Knappe v. United States

Summarized by:

  • Court: 9th Circuit Court of Appeals Archives
  • Area(s) of Law: Tax Law
  • Date Filed: 04-04-2013
  • Case #: 10-56904
  • Judge(s)/Court Below: Circuit Judge Paez for the Court; Circuit Judges Wardlaw and Rawlinson
  • Full Text Opinion

An executor of an estate has a duty to ascertain filing deadlines and will not be excused for reasonable cause by relying on erroneous advice about nonsubstantive tax issues, such as extended filing deadlines.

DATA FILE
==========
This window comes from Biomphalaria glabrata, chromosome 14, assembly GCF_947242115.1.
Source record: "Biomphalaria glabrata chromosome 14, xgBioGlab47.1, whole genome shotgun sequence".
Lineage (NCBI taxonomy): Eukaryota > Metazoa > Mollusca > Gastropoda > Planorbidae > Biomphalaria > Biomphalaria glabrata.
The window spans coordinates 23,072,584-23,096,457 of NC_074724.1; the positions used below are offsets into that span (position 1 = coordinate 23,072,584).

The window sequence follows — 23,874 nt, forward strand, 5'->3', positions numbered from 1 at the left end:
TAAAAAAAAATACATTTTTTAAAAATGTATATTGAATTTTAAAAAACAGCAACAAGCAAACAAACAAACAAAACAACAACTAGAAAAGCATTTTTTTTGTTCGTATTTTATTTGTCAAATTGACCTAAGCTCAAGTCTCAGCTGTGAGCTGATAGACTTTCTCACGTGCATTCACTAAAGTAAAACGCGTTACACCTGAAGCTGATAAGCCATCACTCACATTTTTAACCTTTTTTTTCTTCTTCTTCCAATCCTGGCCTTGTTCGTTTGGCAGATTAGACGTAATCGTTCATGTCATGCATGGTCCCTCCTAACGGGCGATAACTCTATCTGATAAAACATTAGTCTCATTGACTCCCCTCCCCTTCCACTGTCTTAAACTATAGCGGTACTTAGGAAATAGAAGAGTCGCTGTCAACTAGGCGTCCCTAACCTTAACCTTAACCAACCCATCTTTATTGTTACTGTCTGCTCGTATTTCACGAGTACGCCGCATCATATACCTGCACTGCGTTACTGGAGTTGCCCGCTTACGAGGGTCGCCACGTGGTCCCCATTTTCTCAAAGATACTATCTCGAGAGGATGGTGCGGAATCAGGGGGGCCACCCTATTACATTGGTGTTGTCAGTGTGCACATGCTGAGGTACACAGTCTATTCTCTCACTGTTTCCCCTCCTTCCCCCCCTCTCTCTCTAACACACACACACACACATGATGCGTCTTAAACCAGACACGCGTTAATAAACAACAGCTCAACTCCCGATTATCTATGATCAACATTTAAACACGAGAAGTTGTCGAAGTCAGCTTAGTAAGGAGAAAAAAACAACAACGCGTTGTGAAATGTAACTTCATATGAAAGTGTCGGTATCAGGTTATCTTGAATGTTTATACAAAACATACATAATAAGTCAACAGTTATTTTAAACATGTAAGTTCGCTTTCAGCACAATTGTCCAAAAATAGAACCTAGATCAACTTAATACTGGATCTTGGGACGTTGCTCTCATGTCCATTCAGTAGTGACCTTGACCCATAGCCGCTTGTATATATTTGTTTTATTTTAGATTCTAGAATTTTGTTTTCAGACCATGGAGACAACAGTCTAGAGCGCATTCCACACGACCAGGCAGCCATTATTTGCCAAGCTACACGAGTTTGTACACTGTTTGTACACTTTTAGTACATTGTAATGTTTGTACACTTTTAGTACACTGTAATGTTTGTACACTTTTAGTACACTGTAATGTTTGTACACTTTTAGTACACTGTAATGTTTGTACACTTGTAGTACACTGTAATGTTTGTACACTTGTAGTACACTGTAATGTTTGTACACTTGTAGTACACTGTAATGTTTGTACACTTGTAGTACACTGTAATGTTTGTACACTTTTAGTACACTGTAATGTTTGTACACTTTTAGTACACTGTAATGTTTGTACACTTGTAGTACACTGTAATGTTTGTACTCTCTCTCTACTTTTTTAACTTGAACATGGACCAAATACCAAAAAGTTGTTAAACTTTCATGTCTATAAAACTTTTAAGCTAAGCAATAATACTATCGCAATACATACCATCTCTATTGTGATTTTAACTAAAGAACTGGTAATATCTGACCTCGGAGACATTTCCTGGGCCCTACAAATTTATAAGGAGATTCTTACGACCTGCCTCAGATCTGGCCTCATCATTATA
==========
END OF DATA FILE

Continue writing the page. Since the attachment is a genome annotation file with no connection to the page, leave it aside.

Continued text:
Ingborg Pattee’s will named Peter Knappe as executor of her estate. As Knappe had no prior experience as executor, he acquired helped from a Certified Public Accountant, Francis Burns. The Internal Revenue Service (“IRS”) deadline for filing the proper forms was nine months from the date of Pattee's death, which was insufficient time for Knappe. Burns suggested filing Form 4768, which would provide an automatic six month extension to file the return. An extension of time to pay is granted at the discretion of the IRS and capped at twelve months. Knappe only cursorily reviewed the form before Burns filed it. Knappe did not verify the deadline and relied on Burns's statement that he could obtain a twelve month filing extension. The IRS approved both extensions, but neither Burns nor Knappe realized that the filing deadline extended only six months. As a result, the estate tax return was filed several months late. The IRS penalized Knappe for the late filing and denied his request for abatement of the penalty, finding the failure to file was not “due to reasonable cause.” Knappe's appeal was denied, as was his refund request. The district court held that reasonable cause under 26 U.S.C. § 6651(a)(1) was a question of law, and Knappe’s reliance on Burns’s advice did not establish “reasonable cause,” thus granting summary judgment in favor of the government. The Ninth Circuit dispensed with Knappe's argument that the IRS deadlines are debatable, finding the statute unambiguous regarding the six month extension. Rather than relying on a distinction between delegation to an agent and reliance on an expert's advice, the panel found the appropriate line between substantive and nonsubstantive matters is whether the executor's duties were delegable. Ascertaining a deadline is not a delegable duty, and Knappe should have responsibly verified the deadline. AFFIRMED.

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